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Need to Improve the IITs and IIMs

Even though the IITs and IIMs are considered among the best of India's higher education institutions, they compare poorly on global benchmarks. Not only are faculty recruitment insufficient and research output lacking, student intake too is low even for the available teachers and space. All this indicates a poor utilisation of resources and these institutes will themselves need to reform and improve before they can truly become models for others, as envisioned by the Yashpal Committee.

COMMENTARY

Need to Improve the IITs and IIMs

Sanjay Mishra

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institutions in India. However, globally, none of the Indian universities including IITs and IIMs are among the world’s best, at least in the globally accepted ranking of universities done by China’s Shanghai Jiao

Even though the IITs and IIMs are considered among the best of India’s higher education institutions, they compare poorly on global benchmarks. Not only are faculty recruitment insufficient and research output lacking, student intake too is low even for the available teachers and space. All this indicates a poor utilisation of resources and these institutes will themselves need to reform and improve before they can truly become models for others, as envisioned by the Yashpal Committee.

Sanjay Mishra (sk.mishra@qut.edu.au) teaches at the School of Engineering Systems and Institute of Health and Biomedical Innovations of Queensland University of Technology, Australia.

T
he report on Renovation and Rejuvenation of Higher Education by the Yashpal Committee has created an atmosphere for an open dialogue among the stakeholders of higher education in I ndia. For the first time in recent history the Ministry for Human Resources Development (HRD) is sincerely looking to overhaul the system of higher education. A lthough, the committee has attempted some “out of box” thinking in order to recharge the higher education system, there remain some important issues, particularly related to the Indian Institutes of Technology (IITs) and the Indian Institutes of Management (IIMs), which need further consideration. Since the committee was not exclusively reviewing the IITs and IIMs, it is understandable that it did not touch on them in detail. The report suggests that other institutions should emulate, to a certain extent, the IIT/IIM model of governance and academic standards.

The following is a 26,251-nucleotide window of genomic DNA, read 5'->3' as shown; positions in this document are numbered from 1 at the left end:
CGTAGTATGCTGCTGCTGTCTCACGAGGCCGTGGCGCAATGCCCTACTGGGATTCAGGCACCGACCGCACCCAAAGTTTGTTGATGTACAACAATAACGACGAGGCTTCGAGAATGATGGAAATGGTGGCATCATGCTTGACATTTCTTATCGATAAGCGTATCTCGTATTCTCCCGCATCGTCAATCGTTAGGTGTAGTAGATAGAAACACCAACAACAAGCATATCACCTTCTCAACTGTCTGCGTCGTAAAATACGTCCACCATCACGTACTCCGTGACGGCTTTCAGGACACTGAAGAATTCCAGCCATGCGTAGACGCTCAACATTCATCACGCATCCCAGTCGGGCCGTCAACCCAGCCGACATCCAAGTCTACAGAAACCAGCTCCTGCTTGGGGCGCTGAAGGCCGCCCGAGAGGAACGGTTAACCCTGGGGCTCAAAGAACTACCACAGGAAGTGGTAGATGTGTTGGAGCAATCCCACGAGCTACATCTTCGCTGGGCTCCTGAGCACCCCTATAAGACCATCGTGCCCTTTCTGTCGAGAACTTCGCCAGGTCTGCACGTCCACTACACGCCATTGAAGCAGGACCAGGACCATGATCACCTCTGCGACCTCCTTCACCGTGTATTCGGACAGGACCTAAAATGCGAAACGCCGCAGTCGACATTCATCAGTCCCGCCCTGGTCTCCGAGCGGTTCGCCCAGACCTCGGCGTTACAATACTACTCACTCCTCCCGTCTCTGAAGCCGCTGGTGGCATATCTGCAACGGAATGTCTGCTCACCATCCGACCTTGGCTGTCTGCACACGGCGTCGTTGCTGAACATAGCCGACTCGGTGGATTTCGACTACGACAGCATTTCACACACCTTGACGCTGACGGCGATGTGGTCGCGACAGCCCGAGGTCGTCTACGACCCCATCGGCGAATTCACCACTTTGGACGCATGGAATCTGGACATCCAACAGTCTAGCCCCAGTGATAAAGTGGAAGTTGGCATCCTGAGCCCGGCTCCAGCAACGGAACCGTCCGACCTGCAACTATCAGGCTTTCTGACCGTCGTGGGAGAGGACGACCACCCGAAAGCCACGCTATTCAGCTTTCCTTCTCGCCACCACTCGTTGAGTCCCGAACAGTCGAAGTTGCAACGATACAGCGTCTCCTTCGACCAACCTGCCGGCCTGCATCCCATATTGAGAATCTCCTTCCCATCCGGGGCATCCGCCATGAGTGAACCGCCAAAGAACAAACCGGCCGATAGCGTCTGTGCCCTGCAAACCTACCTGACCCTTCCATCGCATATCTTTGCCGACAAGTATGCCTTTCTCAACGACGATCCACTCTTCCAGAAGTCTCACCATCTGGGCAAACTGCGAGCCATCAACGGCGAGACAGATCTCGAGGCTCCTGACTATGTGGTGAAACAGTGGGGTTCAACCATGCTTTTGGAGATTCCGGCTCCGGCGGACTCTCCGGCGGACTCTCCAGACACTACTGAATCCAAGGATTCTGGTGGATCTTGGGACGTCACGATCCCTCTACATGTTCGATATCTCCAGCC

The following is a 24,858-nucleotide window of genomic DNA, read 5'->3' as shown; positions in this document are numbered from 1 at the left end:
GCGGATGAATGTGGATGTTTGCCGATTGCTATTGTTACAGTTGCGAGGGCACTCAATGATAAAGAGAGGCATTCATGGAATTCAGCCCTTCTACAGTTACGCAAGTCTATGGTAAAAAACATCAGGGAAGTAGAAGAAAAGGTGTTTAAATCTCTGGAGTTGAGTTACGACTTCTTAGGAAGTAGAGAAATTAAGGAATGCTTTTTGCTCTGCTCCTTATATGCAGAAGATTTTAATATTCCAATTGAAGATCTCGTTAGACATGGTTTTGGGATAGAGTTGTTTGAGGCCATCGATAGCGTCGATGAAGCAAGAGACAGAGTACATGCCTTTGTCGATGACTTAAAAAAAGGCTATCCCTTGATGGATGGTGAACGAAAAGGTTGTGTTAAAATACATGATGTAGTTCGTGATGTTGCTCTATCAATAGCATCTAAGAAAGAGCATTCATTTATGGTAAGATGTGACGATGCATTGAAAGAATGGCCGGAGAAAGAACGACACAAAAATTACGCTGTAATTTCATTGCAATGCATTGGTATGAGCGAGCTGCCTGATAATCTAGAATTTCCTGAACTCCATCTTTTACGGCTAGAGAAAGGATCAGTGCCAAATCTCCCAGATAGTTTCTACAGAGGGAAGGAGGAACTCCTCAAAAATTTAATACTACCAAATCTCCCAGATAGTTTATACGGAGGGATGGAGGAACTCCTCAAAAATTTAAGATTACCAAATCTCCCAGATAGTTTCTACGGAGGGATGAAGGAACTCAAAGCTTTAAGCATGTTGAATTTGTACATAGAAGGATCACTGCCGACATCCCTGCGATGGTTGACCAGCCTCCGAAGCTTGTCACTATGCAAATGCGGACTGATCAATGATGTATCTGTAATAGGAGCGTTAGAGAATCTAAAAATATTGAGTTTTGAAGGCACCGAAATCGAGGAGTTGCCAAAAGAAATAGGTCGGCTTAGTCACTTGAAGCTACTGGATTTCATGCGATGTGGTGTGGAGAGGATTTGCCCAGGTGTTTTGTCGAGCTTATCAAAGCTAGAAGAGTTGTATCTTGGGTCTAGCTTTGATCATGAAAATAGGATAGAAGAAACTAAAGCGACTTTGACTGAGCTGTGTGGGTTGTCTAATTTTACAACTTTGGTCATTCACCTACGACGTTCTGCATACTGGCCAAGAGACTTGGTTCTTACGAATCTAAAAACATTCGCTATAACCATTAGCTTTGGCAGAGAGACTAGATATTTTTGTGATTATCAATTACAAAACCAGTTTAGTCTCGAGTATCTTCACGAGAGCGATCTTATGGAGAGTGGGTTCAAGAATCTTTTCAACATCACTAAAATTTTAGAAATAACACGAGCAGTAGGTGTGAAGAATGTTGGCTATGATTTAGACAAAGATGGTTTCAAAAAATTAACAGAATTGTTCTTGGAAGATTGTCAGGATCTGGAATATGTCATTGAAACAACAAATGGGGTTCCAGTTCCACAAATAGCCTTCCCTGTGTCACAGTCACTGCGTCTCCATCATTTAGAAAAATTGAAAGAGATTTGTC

There is no doubt these institutions are well known for their quality of teaching and research, specially compared to other

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Tong University (SJTU). The “academic ranking of world universities” compiled by SJTU is the most widely used and accepted annual ranking of the world’s universities. Unfortunately, the 2008 ranking has only four institutions from India in the top 500, compared to 57 from China and 21 from a small country like Israel. In another ranking, compiled by the London-based Times Higher Education, only two IITs could find place in the top 200. There may be some arguments on the methodo logy and ranking used by these two but the message is loud and clear – none of our institutions of higher education are world class, nor have we formulated any strategy to achieve this. I hope the new HRD minister will take the initiative to draw a road map of taking at least five of India’s institutions to the top 100 and 50 of them to the top 500 in the coming five years.

Suboptimal Use of Resources

The Yashpal Committee has noted that “that there are no great universities in the world that do not simultaneously conduct world class programmes in science,

COMMENTARY

a stronomy, management, languages,…” tools and engaging PhD students as and has, therefore, recommended that IITs t eaching assistants. Most of the IITs and

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and IIMs need to strengthen in other disciplines including, social sciences and h umanities to take the character of a world class university in a true sense. The same argument can be extended to i ncrease their student intake from current levels to at least 10,000. A majority of the leading universities of the world have e nrolments in the range of 20,000 to 40,000 students. This will not only help IITs and IIMs scale up their research a ctivities but also enable thousands of a spirants to get an education in these prestigious institutes.

If the Massachusetts Institute of Technology (MIT) is able to educate more than 10,000 students with an annual intake of more than 1,000 in the undergraduate programmes alone, then there is no reason why our IITs or IIMs cannot? Presently, all the IITs – including the Institute of Technology at Banaras Hindu University and the Indian School of Mines University, Dhanbad – have together selected only 8,295 students through their Joint E ntrance Exam – 2009. With such a low intake, the total number of student on the rolls of all the IITs together is about 25,000. This is the number of students one single world class university normally has. For example, Harvard University and Georgia Institute of Technology (Georgia Tech) have about 20,000 students each; in Asia the University of Tokyo and the N ational University of Singapore each have more than 30,000 students on their rolls. All these institutions have a much better academic ranking than the IITS and IIMs. The point of this comparison is that there is ample scope for increasing student intake in the e xisting prestigious institutions without necessarily compromising quality, rather than merely opening a new institution in every state.